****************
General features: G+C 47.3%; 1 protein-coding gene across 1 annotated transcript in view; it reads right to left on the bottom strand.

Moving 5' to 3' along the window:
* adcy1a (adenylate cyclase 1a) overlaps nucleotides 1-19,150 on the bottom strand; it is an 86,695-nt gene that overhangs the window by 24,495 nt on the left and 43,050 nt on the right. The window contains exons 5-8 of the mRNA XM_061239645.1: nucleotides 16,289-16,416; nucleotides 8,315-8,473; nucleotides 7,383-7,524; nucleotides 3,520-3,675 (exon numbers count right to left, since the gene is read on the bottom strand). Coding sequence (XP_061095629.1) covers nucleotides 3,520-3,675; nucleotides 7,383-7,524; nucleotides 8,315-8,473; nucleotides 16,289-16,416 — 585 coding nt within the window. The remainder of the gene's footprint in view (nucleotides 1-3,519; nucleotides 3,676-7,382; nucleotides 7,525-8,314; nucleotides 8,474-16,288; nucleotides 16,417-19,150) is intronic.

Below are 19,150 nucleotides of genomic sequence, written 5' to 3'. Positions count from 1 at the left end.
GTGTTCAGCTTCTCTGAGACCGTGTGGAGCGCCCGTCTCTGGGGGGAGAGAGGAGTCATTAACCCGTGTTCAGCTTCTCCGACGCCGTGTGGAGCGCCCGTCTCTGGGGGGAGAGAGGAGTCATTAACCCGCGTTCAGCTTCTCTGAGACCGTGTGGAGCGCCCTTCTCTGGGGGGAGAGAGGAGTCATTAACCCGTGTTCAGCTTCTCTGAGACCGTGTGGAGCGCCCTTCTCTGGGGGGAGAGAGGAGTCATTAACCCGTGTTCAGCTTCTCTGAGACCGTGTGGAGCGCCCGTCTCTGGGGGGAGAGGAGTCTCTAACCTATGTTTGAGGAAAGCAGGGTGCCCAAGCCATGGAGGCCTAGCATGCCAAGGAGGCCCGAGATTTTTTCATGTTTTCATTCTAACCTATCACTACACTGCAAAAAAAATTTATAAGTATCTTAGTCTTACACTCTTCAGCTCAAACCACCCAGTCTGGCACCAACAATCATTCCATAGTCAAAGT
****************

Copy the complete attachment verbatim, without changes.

General features: G+C 47.3%; 1 protein-coding gene across 1 annotated transcript in view; it reads right to left on the bottom strand.

Moving 5' to 3' along the window:
* adcy1a (adenylate cyclase 1a) overlaps nucleotides 1-19,150 on the bottom strand; it is an 86,695-nt gene that overhangs the window by 24,495 nt on the left and 43,050 nt on the right. The window contains exons 5-8 of the mRNA XM_061239645.1: nucleotides 16,289-16,416; nucleotides 8,315-8,473; nucleotides 7,383-7,524; nucleotides 3,520-3,675 (exon numbers count right to left, since the gene is read on the bottom strand). Coding sequence (XP_061095629.1) covers nucleotides 3,520-3,675; nucleotides 7,383-7,524; nucleotides 8,315-8,473; nucleotides 16,289-16,416 — 585 coding nt within the window. The remainder of the gene's footprint in view (nucleotides 1-3,519; nucleotides 3,676-7,382; nucleotides 7,525-8,314; nucleotides 8,474-16,288; nucleotides 16,417-19,150) is intronic.

Below are 19,150 nucleotides of genomic sequence, written 5' to 3'. Positions count from 1 at the left end.
GTGTTCAGCTTCTCTGAGACCGTGTGGAGCGCCCGTCTCTGGGGGGAGAGAGGAGTCATTAACCCGTGTTCAGCTTCTCCGACGCCGTGTGGAGCGCCCGTCTCTGGGGGGAGAGAGGAGTCATTAACCCGCGTTCAGCTTCTCTGAGACCGTGTGGAGCGCCCTTCTCTGGGGGGAGAGAGGAGTCATTAACCCGTGTTCAGCTTCTCTGAGACCGTGTGGAGCGCCCTTCTCTGGGGGGAGAGAGGAGTCATTAACCCGTGTTCAGCTTCTCTGAGACCGTGTGGAGCGCCCGTCTCTGGGGGGAGAGGAGTCTCTAACCTATGTTTGAGGAAAGCAGGGTGCCCAAGCCATGGAGGCCTAGCATGCCAAGGAGGCCCGAGATTTTTTCATGTTTTCATTCTAACCTATCACTACACTGCAAAAAAAATTTATAAGTATCTTAGTCTTACACTCTTCAGCTCAAACCACCCAGTCTGGCACCAACAATCATTCCATAGTCAAAGT